Here's a link an article on the Sun website which deals with DAO's http://java.sun.com/blueprints/corej2eepatterns/Patterns/DataAccessObject.html
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Author Comment

ID: 14000278
Thanks to everyone for their thorough responses.  As always, I am very impressed by the feedback to my question.

So... we have numerous beans that execute reports and the general code structure is:

             ic     = new InitialContext();
             envCtx = (Context) ic.lookup(CLS_Settings.DB_CONTEXT);
             ds     = (DataSource) envCtx.lookup(CLS_Settings.DB_DATASOURCE);
             connection = ds.getConnection();
             stmt = connection.createStatement();

      rs = stmt.executeQuery(.....);

        if (rs.getInt("TOTAL") == 1)

        rs = null;
        stmt = null;
        connection = null;

Now based on my problem, I will be implementing some logic to determine which Datasource to use.  I like the DAO structure and in the past I tried to implement this design.  However my main issue is what to put in the DAO and what not to include....

For example - do use a DAO to simply connect to the DB, leaving the report bean to close any connection & statements or do I put more logic in the DAO.

My initial thoughts are to only use a DAO bean to connect to the DB and manage everything else in the report Bean.  In the past I tried to use a DAO design, but I feel I put too much logic into it


LVL 29

Accepted Solution

bloodredsun earned 1000 total points
ID: 14000401
>>My initial thoughts are to only use a DAO bean to connect to the DB and manage everything else in the report Bean.  In the past I tried to use a DAO design, but I feel I put too much logic into it

It's up to you. Data access can be as simple as getting the connection to the correct database, to actually returning the data for a particular statement.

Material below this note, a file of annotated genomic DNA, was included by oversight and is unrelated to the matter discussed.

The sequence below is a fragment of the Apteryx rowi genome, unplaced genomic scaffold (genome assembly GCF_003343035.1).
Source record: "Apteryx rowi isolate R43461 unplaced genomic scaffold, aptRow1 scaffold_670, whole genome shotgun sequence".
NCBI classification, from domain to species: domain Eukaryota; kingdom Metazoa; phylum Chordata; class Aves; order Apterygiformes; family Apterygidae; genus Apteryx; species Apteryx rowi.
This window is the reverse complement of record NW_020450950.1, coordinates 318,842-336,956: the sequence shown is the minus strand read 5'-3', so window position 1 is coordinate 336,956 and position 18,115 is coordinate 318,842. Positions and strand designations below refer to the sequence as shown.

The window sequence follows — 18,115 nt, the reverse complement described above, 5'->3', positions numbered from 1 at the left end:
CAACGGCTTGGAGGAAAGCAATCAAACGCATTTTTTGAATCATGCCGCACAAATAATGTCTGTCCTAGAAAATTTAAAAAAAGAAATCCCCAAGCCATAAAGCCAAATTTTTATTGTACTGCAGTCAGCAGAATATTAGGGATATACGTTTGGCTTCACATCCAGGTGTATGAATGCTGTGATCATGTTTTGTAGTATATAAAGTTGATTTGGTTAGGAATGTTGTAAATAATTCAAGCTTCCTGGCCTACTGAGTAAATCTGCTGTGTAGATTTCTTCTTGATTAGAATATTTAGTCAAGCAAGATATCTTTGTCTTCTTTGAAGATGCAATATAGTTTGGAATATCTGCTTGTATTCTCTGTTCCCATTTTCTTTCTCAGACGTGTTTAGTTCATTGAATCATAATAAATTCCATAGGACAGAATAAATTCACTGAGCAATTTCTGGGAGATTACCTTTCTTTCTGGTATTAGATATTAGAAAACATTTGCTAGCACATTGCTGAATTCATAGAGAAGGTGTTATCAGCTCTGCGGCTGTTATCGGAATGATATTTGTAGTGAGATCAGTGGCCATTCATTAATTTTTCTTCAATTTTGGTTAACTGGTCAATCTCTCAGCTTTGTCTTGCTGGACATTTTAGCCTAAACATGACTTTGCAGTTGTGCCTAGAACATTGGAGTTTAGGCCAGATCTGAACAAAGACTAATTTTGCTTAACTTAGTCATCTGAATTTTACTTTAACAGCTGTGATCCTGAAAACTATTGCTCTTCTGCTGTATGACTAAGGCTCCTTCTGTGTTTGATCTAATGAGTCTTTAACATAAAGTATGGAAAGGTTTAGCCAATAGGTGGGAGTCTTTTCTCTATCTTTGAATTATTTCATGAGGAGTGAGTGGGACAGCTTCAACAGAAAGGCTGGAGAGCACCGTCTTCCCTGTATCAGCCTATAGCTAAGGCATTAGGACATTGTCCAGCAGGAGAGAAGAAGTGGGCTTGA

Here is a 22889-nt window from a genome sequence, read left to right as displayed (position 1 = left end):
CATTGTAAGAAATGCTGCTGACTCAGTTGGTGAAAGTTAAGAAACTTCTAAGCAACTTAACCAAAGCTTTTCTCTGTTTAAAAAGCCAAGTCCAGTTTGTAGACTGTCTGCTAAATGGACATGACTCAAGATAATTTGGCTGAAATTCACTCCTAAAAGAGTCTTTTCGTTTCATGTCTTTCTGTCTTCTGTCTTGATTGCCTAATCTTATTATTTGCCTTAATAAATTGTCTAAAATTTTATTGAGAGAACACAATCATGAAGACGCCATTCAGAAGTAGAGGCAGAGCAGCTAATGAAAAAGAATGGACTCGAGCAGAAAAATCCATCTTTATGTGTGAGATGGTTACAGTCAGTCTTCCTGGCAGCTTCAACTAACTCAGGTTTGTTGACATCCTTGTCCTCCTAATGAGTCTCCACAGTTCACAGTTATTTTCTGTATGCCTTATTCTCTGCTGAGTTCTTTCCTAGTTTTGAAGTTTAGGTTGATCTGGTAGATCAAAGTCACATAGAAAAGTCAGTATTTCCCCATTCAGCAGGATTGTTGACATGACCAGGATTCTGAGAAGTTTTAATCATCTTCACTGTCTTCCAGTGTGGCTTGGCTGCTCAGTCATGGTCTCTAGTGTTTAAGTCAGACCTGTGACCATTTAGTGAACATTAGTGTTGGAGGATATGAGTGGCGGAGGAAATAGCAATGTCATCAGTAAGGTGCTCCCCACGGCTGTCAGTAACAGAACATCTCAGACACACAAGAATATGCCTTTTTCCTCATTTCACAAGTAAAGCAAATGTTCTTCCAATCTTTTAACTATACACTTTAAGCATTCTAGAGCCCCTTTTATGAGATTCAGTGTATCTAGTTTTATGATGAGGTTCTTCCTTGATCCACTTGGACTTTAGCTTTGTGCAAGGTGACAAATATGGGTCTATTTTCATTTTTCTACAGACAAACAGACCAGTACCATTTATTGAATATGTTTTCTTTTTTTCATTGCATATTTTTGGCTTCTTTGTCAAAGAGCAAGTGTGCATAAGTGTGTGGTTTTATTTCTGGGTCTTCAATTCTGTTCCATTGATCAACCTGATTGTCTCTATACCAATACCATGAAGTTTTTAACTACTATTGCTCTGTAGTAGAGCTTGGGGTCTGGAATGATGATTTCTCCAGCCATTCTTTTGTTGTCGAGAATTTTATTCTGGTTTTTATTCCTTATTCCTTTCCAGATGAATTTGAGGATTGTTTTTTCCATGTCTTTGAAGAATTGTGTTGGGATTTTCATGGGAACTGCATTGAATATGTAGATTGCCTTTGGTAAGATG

As you have all the code already in place for the database logic, I would just make the DAO an object that gives you the connection to the correct database (you may need to pass in the Context as a parameter to the constructor) as that seems simpler.

I would also tend to put the closing connection logic in there...

DAO myDAO = new DAO(new InitialContext());
Connection conn = DAO.getConnection(); //here you have the connection to the correct database
//blah blah SQL code
myDAO.closeConnection (conn) ;
LVL 19

Assisted Solution

Kuldeepchaturvedi earned 1000 total points
ID: 14001360
Normally in My DAO I have following methods..

Constructor( pass the JNDI context)

Connect() //connect to the database

Execute() //takes a string and executes the query

ExecutePrepare// takes a string and object array, makes the prepared statement & execute ( this one sometimes become a bit to complex)..

Close() //return the connection back to pool ( if its not a connection pool then simply close it)


Author Comment

ID: 14005662
Kuldeepchaturvedi & bloodredsun

Thanks all for your help.  I now have the application working perfectly!!

I cant thank you enough!

I have split the points between you.

All the best